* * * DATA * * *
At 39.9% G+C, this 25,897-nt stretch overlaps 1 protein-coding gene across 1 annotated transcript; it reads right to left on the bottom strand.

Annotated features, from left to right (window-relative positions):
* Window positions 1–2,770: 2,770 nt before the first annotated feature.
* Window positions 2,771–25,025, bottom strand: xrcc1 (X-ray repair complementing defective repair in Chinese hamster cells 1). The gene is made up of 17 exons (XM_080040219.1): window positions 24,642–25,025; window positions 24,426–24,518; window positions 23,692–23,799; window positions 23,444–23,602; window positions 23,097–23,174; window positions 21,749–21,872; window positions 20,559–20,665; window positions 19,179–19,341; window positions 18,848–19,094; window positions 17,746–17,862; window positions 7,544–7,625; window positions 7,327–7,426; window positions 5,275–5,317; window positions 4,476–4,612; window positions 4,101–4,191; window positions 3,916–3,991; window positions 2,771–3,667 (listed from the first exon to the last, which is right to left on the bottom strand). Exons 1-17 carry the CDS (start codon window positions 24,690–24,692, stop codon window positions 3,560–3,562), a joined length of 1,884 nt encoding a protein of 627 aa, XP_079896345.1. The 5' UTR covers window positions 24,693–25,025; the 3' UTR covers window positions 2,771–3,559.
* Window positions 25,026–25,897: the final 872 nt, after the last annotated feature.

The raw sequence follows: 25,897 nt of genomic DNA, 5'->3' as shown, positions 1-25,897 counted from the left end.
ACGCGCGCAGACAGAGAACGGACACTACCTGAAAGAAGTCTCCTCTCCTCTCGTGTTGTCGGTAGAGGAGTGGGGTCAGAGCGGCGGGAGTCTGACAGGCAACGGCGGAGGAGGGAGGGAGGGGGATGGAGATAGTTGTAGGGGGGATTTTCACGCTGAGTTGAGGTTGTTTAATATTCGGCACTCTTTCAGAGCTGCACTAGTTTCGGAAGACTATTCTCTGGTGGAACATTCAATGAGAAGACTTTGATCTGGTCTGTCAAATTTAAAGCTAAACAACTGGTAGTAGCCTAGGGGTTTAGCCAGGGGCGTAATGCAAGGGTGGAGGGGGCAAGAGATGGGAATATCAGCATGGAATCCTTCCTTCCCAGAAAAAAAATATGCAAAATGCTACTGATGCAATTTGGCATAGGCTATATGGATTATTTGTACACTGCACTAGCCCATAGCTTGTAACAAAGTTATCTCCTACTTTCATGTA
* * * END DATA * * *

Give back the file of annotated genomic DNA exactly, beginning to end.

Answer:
At 39.9% G+C, this 25,897-nt stretch overlaps 1 protein-coding gene across 1 annotated transcript; it reads right to left on the bottom strand.

Annotated features, from left to right (window-relative positions):
* Window positions 1–2,770: 2,770 nt before the first annotated feature.
* Window positions 2,771–25,025, bottom strand: xrcc1 (X-ray repair complementing defective repair in Chinese hamster cells 1). The gene is made up of 17 exons (XM_080040219.1): window positions 24,642–25,025; window positions 24,426–24,518; window positions 23,692–23,799; window positions 23,444–23,602; window positions 23,097–23,174; window positions 21,749–21,872; window positions 20,559–20,665; window positions 19,179–19,341; window positions 18,848–19,094; window positions 17,746–17,862; window positions 7,544–7,625; window positions 7,327–7,426; window positions 5,275–5,317; window positions 4,476–4,612; window positions 4,101–4,191; window positions 3,916–3,991; window positions 2,771–3,667 (listed from the first exon to the last, which is right to left on the bottom strand). Exons 1-17 carry the CDS (start codon window positions 24,690–24,692, stop codon window positions 3,560–3,562), a joined length of 1,884 nt encoding a protein of 627 aa, XP_079896345.1. The 5' UTR covers window positions 24,693–25,025; the 3' UTR covers window positions 2,771–3,559.
* Window positions 25,026–25,897: the final 872 nt, after the last annotated feature.

The raw sequence follows: 25,897 nt of genomic DNA, 5'->3' as shown, positions 1-25,897 counted from the left end.
ACGCGCGCAGACAGAGAACGGACACTACCTGAAAGAAGTCTCCTCTCCTCTCGTGTTGTCGGTAGAGGAGTGGGGTCAGAGCGGCGGGAGTCTGACAGGCAACGGCGGAGGAGGGAGGGAGGGGGATGGAGATAGTTGTAGGGGGGATTTTCACGCTGAGTTGAGGTTGTTTAATATTCGGCACTCTTTCAGAGCTGCACTAGTTTCGGAAGACTATTCTCTGGTGGAACATTCAATGAGAAGACTTTGATCTGGTCTGTCAAATTTAAAGCTAAACAACTGGTAGTAGCCTAGGGGTTTAGCCAGGGGCGTAATGCAAGGGTGGAGGGGGCAAGAGATGGGAATATCAGCATGGAATCCTTCCTTCCCAGAAAAAAAATATGCAAAATGCTACTGATGCAATTTGGCATAGGCTATATGGATTATTTGTACACTGCACTAGCCCATAGCTTGTAACAAAGTTATCTCCTACTTTCATGTA